How are packaging machinery manufacturers affected by the current plastic bashing? For customers, Breidenbach-based company Weber Maschinenbau, one of the leading system providers for packing sliced products, is currently testing a range of new packaging materials in its machines.
“Grocery retail demands recyclable concepts and plastic reduction of its suppliers. We, as machinery manufacturers, have adapted to that,” says Stefan Runkel, Product Manager Packaging. “It doesn’t matter, which packaging for cold cuts and cheese will dominate the market in the end: In principle, the machines will use the same ones,” he emphasizes. New machines need to be adjusted to new materials in nuances. In existing machinery, speed loss might occur. As part of the product changeover, economical aspects would have to be evaluated for more eco-friendly aspects.
Currently, it was unclear, which materials would be broadly implemented in packaging cold cuts and cheese. At FachPack one heard from colleagues that, right now, this is an issue for the whole industry. Because the mono-material currently being praised had disadvantages in processing, the barriers are not yet satisfactory for long storage lives and quality assurance of cold cuts. “However, there are ideas that are very promising,“ says Andreas Dietrich, Application Technology Expert at Weber Maschinenbau. Examples: mono foils with a built-in oxygen absorber offer product protection and the packaging is recyclable. Or packaging made from paper, which contains a very thin easy-to-peel-off foil as a fat barrier and sealing agent, so that in the end the paper – meaning 85 percent of the packaging – can cleanly be fed into the paper recycling cycle.
Plastic packaging reduces food waste
At FachPack one learned: “Some concepts are not yet certifiable, others are not economically profitable because they are too expensive or require too much effort.” Despite all ideas for new concepts, Runkel and Dietrich share the opinion that consumers are needed to deal with packaging correctly. After use, packaging made from paper and plastics had to be separated and put into the recycled paper bin and the recycling bin respectively. It is absolutely his opinion, that the existing materials are suitable for meeting food safety and economical demands. “My personal hope is that on day chemical the recycling process will replace the mechanical one. Then, plastics could become oil, which could again be used for plastic packaging of all kinds. Because today, no recycled food packaging becomes plastic for food packaging. Consumer soften don’t know this. Currently, we do not have a closed cycle.” In the discussion on plastic packaging people often did not consider that without plastic packaging, there would be more food waste, Dietrich added. “I save 10 percent packaging resources and have to throw away 30 percent of cold cuts, when they aren’t fresh and delicious anymore.”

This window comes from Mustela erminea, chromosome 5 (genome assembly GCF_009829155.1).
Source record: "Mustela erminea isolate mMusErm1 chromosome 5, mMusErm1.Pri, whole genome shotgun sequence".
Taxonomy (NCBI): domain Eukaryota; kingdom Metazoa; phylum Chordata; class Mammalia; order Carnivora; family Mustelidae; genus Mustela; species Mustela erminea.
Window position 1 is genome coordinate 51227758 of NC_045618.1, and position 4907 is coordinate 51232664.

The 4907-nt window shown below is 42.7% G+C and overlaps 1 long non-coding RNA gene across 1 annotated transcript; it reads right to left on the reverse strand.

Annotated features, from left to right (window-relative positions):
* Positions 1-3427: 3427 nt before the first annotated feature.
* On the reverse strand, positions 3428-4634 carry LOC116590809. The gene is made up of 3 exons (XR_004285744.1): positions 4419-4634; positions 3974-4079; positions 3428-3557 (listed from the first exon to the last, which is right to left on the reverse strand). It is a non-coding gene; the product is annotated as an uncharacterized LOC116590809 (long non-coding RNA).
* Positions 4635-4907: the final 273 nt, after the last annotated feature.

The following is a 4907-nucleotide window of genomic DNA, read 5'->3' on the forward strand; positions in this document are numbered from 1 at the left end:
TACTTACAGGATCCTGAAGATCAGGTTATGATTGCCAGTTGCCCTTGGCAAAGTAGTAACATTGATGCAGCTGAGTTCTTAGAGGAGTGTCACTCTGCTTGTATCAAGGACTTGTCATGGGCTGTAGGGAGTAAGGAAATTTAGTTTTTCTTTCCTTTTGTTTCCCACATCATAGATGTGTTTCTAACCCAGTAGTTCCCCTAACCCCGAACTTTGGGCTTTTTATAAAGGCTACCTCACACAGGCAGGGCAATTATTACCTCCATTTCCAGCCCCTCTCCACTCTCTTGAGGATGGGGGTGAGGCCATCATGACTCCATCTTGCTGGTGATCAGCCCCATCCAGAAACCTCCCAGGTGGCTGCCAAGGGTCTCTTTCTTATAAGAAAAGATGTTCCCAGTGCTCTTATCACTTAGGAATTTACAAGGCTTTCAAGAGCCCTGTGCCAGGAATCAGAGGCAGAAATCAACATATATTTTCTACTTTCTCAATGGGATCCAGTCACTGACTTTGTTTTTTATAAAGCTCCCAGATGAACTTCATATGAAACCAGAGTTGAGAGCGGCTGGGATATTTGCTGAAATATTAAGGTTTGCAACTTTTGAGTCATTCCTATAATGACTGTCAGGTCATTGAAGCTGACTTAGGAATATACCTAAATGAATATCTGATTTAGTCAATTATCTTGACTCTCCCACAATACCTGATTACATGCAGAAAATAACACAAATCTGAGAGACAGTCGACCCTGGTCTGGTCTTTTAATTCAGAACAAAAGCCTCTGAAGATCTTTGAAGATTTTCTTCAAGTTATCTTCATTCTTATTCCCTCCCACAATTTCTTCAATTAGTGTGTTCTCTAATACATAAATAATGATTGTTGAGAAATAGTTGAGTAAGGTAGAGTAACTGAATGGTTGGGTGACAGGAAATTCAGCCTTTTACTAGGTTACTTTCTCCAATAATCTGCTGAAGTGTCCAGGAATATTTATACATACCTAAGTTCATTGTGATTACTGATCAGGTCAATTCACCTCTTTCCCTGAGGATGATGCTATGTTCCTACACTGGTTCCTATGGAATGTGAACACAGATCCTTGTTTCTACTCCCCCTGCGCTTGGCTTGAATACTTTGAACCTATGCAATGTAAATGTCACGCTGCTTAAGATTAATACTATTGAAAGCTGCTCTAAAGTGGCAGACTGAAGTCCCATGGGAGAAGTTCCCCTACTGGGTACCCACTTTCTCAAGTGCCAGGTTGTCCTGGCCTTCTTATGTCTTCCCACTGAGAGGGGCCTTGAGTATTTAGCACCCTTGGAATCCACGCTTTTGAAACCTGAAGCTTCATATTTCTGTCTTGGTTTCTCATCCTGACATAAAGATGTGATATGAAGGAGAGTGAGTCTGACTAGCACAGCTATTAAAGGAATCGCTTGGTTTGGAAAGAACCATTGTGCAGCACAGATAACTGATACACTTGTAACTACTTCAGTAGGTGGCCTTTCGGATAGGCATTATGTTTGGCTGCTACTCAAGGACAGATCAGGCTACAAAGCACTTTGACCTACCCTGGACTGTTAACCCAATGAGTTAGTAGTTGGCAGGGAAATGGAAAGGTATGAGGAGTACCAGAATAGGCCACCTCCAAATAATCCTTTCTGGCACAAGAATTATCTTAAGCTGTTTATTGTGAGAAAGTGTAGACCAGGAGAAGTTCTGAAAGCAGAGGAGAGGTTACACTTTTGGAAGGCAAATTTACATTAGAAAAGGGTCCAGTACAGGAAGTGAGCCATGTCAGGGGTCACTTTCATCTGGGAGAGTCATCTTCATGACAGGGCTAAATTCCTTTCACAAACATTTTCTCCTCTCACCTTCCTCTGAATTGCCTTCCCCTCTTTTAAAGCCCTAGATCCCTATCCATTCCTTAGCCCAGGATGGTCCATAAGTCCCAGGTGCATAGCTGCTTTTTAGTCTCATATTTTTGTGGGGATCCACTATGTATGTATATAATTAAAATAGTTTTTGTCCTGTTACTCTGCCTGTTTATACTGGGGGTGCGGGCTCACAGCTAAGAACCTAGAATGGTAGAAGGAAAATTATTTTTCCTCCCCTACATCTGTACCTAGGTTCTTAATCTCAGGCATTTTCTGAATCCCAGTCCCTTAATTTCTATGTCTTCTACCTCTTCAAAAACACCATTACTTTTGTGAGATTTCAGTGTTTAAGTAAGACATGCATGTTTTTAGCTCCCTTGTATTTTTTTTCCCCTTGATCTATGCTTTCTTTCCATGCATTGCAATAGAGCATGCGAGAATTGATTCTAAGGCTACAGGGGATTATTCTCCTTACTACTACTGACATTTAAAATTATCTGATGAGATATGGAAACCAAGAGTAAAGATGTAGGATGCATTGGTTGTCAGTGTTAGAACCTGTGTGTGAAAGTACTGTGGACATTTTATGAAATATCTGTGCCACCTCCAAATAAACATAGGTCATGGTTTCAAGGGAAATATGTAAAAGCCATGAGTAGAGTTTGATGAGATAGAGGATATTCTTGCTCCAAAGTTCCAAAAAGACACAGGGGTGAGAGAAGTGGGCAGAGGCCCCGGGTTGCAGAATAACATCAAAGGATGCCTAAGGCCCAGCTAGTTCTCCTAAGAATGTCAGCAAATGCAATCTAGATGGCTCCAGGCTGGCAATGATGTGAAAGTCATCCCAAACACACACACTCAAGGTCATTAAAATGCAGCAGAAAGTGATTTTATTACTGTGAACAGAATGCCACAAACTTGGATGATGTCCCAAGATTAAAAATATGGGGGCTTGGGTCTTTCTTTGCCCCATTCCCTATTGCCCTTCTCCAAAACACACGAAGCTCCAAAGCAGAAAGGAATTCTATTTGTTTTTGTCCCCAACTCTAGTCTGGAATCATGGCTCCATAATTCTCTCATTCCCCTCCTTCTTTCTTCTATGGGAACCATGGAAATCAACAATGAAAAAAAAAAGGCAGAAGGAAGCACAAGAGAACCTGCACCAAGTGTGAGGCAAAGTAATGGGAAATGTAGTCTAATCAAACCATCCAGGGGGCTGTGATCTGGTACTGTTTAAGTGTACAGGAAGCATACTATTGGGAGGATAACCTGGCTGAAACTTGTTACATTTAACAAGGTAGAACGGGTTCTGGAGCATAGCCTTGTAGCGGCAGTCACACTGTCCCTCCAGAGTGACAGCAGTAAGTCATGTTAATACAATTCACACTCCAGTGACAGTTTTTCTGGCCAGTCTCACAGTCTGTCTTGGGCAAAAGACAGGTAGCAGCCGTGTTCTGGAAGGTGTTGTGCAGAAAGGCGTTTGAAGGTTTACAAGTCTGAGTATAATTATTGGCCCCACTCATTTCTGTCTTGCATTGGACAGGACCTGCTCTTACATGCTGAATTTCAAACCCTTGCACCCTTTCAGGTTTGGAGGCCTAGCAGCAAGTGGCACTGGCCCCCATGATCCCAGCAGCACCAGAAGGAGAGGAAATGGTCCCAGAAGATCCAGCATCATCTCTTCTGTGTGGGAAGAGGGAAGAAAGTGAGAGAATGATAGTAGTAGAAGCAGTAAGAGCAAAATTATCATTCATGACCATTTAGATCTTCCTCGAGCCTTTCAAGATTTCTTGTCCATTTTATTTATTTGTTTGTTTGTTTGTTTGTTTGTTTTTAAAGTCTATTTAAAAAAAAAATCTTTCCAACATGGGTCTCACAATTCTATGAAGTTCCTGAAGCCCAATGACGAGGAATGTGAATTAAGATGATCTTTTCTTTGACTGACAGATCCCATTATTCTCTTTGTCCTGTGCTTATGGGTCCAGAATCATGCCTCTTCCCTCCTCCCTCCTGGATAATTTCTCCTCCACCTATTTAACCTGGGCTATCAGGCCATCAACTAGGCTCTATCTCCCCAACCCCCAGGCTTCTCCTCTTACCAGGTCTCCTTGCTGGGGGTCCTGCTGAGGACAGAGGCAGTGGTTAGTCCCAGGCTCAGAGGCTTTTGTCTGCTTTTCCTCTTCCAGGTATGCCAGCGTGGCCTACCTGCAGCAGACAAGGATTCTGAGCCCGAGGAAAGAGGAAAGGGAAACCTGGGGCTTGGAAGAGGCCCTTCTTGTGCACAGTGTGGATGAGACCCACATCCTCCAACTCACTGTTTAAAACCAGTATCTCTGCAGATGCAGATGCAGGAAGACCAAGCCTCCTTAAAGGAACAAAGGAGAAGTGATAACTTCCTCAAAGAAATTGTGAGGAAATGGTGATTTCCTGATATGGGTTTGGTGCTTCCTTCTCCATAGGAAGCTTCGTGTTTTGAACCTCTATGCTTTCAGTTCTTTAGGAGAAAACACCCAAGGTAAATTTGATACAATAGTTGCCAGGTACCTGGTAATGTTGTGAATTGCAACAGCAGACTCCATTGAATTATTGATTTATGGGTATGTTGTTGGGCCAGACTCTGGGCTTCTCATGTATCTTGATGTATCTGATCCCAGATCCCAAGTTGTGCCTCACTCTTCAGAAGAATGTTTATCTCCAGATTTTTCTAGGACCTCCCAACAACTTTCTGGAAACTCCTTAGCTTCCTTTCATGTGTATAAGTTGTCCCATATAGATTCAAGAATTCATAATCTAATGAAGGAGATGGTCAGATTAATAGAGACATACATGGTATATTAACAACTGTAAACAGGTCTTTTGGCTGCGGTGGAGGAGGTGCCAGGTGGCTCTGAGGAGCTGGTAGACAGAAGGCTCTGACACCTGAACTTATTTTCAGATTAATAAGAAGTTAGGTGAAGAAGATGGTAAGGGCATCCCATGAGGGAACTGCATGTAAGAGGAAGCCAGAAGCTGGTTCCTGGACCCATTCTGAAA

Runkel is betting on more education. “If the consumer is comprehensively enlightened, then he/she also knows that the commonly seen as evil plastic packaging is not actually that evil.” Folding packaging made from thin foils is, according to Dietrich’s opinion, a good example that new packaging ideas can be developed with existing materials. The cold cuts are put in the foil, which is folded to generate packaging that is pleasing to the eye. The plastic percentage was significantly lower than in conventional packaging solutions. By next year’s expert fair Interpack, Dietrich is sure, there will be new applications. “And by FachPack to years from now, there will be established solutions.”